Improving Speed, Cost-Effectiveness of Vehicle Oil Analysis with Portable Test Devices

Expeditionary Fluid Analysis Capability (EFAC)/Fast Field Fluid Assessment Tools (3FAST)


Uncertainty about motor oil quality can lead to unnecessary costs when oil that has not deteriorated past usability is replaced or when oil that has is left in an engine, decreasing the longevity of its components. Fleet maintainers have traditionally depended on in-house laboratories or commercial testing services, neither of which are an efficient solution when the vehicle fleets they operate are widely scattered and need work in the field.

Being able to obtain accurate data on the physicochemical properties of a vehicle’s oil in a timely manner helps maintainers in the field conserve resources and better allocate their time and energy. As part of the Expeditionary Fluid Analysis Capability (EFAC) project funded through the Commercial Technologies for Maintenance Activities program, NCMS and its partners offered a suite of oil analysis tools for use by the Department of Defense (DoD). Fast and portable, the Spectro Scientific suite of tools measure kinematic viscosity, chemical properties, fluid cleanliness, and metal wear. EFAC is the product of over a decade of work to help technicians in both the military and commercial spheres maintain their inventories with greater efficiency, lower cost, and less waste, based on the real condition of their assets.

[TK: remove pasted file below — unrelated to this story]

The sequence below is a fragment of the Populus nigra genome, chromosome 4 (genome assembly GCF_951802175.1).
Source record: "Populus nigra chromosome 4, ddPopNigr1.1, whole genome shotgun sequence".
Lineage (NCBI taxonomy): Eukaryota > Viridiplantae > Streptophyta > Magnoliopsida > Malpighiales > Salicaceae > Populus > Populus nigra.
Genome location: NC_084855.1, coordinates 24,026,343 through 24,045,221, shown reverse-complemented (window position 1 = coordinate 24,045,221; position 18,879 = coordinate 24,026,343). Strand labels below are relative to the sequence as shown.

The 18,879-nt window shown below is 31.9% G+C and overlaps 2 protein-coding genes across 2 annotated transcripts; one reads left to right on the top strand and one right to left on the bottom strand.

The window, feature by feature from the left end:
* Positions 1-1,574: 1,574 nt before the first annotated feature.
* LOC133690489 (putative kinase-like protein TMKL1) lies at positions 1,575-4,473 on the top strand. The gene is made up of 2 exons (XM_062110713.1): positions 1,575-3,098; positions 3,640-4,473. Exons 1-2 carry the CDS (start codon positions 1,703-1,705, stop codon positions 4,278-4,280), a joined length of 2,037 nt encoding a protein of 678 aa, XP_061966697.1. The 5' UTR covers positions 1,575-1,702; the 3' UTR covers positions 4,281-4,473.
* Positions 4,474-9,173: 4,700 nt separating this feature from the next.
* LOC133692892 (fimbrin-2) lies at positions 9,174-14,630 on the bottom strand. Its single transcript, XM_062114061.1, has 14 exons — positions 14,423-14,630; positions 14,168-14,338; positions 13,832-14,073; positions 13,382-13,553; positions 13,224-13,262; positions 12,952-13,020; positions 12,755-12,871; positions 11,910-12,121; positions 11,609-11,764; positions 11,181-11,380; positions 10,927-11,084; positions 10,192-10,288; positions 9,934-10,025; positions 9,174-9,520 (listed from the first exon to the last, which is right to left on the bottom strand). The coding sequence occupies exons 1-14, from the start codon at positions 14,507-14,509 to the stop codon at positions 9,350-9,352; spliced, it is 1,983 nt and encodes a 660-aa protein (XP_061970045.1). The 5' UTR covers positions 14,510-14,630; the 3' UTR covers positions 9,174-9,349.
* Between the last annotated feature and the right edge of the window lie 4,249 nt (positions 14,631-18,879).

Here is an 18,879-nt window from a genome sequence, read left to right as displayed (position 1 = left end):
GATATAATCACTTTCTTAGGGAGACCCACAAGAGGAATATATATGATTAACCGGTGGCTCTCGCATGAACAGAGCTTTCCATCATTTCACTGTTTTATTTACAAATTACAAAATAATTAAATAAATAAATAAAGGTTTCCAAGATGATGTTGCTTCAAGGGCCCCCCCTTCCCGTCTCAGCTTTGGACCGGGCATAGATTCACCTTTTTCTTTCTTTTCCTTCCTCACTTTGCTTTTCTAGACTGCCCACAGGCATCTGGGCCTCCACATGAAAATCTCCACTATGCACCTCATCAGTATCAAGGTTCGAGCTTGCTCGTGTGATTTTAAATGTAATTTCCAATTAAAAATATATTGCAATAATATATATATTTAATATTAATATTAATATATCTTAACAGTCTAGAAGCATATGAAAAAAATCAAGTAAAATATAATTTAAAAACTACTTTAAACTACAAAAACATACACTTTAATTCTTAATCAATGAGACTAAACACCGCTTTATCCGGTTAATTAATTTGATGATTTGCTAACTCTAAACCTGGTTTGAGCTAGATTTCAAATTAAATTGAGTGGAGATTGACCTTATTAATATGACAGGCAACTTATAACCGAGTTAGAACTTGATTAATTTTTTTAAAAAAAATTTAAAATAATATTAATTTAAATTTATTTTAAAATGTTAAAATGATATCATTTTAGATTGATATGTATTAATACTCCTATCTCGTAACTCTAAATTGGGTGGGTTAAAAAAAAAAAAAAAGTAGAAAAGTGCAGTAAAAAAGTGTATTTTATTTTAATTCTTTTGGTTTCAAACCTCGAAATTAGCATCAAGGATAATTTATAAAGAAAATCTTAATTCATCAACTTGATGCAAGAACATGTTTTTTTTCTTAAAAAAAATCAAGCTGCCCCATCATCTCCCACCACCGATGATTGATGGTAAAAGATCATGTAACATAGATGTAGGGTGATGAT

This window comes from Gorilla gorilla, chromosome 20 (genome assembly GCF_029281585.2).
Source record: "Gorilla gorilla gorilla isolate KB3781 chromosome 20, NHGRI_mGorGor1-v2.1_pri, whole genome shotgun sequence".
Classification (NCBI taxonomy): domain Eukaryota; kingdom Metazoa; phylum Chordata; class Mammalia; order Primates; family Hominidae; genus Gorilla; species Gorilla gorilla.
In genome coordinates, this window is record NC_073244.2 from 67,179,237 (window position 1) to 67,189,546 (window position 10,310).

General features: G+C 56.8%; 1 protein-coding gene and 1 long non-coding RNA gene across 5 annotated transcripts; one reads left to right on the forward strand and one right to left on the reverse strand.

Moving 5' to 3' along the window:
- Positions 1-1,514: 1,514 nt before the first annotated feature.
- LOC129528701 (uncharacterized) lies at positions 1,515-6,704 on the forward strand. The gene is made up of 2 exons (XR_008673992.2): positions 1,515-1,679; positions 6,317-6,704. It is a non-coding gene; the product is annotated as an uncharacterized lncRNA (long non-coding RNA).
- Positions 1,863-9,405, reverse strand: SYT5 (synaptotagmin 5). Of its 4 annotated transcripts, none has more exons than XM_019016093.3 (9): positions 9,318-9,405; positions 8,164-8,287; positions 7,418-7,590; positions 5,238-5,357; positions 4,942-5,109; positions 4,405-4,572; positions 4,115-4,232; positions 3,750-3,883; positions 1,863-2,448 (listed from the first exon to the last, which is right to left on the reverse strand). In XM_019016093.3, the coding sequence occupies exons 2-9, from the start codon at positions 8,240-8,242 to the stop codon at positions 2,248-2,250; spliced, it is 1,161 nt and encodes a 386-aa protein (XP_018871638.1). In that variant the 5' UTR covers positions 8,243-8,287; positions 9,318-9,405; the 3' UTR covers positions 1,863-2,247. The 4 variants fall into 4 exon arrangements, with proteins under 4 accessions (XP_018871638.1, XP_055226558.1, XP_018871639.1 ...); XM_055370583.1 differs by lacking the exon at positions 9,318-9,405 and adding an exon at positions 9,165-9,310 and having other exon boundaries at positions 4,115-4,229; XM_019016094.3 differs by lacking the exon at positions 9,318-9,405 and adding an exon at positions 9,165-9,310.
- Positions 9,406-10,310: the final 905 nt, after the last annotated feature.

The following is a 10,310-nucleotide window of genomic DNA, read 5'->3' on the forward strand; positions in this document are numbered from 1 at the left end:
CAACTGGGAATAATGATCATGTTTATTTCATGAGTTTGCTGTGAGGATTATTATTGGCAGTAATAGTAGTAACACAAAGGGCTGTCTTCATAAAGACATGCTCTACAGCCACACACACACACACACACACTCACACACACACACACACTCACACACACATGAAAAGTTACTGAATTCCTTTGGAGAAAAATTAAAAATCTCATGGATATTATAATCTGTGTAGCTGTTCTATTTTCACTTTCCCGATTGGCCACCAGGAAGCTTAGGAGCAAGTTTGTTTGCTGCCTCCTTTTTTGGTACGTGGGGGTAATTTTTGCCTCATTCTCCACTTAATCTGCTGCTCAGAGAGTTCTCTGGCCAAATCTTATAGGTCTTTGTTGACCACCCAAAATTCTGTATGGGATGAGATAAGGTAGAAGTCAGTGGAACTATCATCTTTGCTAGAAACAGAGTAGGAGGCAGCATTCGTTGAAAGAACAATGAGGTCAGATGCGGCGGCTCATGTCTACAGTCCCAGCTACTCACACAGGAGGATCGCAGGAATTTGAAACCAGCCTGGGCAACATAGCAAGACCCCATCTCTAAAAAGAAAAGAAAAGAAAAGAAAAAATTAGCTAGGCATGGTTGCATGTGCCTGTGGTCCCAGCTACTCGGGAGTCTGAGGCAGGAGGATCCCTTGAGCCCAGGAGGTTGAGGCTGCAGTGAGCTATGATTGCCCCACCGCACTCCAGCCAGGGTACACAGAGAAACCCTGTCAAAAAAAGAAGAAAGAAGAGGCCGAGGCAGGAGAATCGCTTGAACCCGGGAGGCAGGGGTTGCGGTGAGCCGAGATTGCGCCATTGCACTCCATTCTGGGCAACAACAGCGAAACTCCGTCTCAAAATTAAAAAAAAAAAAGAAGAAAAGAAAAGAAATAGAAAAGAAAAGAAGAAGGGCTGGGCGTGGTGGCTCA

As part of regular vehicular maintenance, the Department of Defense (DoD) has had a long-standing need for portable and/or online tools for carrying out efficient, large-scale oil analysis. Oil analysis capability is an important component of a larger strategy of condition-based maintenance (CBM). This approach minimizes waste associated with sustaining an entire inventory of systems and platforms by replacing scheduled or mileage-based maintenance with maintenance informed by real-time data about the condition of individual assets.

Historically, the DoD conducted almost all oil analyses at fixed locations, in brick-and-mortar laboratories that may be thousands of miles away from where the asset being tested resides. The introduction of fast, portable oil-analysis tools significantly increases efficiency, eliminating the need for filling and shipping sample containers, remotely testing them, and reporting results for roughly 2 million oil samples per year.



Oil performs several functions for the engine, lubricating parts, dissipating heat, maintaining cleanliness, and preventing corrosion. Exposed to the heat of an operating engine over a long period of time, oil begins to break down, altering its viscosity, producing sludge, and making it progressively less effective as a lubricant. Particulate contaminants also accumulate within it, causing it to erode parts as it flows through the engine.[1]